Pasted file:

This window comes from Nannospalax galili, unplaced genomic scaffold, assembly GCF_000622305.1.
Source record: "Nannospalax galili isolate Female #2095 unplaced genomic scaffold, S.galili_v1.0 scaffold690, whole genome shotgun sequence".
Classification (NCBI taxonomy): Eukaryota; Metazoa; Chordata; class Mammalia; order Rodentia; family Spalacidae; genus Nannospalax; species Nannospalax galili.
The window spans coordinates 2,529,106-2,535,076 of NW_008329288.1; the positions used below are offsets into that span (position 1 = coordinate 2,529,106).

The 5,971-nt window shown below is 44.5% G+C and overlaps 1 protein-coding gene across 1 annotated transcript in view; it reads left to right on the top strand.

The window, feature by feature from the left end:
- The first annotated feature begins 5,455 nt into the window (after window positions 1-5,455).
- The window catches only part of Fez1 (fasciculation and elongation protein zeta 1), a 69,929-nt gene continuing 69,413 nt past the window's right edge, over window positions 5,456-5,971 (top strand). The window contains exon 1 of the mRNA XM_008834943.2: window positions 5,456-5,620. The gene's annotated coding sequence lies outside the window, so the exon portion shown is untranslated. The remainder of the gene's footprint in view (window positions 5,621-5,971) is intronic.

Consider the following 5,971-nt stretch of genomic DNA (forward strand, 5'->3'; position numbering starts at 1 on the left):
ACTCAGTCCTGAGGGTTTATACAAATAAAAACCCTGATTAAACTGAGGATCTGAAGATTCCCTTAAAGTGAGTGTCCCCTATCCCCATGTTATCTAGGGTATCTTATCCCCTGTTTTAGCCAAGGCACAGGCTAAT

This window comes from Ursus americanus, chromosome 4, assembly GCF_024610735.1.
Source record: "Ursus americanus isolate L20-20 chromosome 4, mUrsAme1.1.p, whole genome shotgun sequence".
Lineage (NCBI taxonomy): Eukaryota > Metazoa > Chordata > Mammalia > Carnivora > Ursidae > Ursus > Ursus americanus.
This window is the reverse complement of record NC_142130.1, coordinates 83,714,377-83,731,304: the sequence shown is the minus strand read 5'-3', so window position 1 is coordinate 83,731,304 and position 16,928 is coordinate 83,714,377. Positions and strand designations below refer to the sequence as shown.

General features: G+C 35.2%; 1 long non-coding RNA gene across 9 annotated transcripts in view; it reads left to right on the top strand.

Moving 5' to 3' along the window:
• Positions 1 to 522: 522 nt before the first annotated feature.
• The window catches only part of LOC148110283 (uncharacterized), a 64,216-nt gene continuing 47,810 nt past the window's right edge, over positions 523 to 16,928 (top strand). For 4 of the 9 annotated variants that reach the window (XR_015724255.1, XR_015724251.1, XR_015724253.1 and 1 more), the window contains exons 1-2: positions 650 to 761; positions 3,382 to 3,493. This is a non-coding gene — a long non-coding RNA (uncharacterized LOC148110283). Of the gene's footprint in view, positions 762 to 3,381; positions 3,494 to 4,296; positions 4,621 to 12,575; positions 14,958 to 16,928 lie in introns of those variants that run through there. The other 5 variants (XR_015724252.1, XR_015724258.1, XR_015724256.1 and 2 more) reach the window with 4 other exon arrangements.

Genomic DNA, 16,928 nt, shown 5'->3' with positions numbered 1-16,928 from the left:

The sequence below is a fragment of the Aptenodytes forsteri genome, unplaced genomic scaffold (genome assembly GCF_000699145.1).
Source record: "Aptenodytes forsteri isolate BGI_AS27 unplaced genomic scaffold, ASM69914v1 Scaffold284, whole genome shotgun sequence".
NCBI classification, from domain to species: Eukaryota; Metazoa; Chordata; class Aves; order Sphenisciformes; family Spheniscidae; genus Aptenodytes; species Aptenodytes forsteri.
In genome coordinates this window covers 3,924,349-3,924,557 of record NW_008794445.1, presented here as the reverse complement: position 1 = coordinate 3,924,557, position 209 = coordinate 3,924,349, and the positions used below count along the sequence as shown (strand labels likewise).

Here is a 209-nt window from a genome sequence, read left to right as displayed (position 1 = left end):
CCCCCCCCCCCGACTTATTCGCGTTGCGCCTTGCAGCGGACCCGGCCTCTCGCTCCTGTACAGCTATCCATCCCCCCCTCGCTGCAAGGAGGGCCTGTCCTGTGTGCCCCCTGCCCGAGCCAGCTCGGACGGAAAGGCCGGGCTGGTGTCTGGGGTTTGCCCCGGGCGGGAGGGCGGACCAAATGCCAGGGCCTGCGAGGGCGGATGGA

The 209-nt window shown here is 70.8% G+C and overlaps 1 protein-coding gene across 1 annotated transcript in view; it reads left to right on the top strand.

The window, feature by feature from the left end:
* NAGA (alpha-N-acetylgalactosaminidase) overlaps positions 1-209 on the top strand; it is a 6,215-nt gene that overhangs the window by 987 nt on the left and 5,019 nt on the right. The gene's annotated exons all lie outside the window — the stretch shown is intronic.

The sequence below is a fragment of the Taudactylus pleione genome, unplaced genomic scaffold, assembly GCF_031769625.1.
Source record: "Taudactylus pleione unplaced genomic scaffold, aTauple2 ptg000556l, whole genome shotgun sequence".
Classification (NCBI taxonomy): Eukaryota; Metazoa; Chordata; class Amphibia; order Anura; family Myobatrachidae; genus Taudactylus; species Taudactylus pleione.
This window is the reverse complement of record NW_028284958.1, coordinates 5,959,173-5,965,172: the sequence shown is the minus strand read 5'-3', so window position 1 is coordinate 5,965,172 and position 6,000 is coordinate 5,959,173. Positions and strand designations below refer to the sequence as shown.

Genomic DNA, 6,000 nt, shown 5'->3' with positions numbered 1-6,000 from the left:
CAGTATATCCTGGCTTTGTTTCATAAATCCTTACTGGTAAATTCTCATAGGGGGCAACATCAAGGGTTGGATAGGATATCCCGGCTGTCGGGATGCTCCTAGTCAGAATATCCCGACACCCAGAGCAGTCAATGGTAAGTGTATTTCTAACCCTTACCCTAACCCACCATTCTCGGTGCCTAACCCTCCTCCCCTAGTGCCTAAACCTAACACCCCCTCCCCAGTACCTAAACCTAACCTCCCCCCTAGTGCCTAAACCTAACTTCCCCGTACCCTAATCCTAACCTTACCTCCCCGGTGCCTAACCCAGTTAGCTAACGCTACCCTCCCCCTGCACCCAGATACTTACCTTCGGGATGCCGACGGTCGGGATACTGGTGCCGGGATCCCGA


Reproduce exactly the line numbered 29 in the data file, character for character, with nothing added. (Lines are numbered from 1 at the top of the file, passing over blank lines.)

The sequence below is a fragment of the Taudactylus pleione genome, unplaced genomic scaffold, assembly GCF_031769625.1.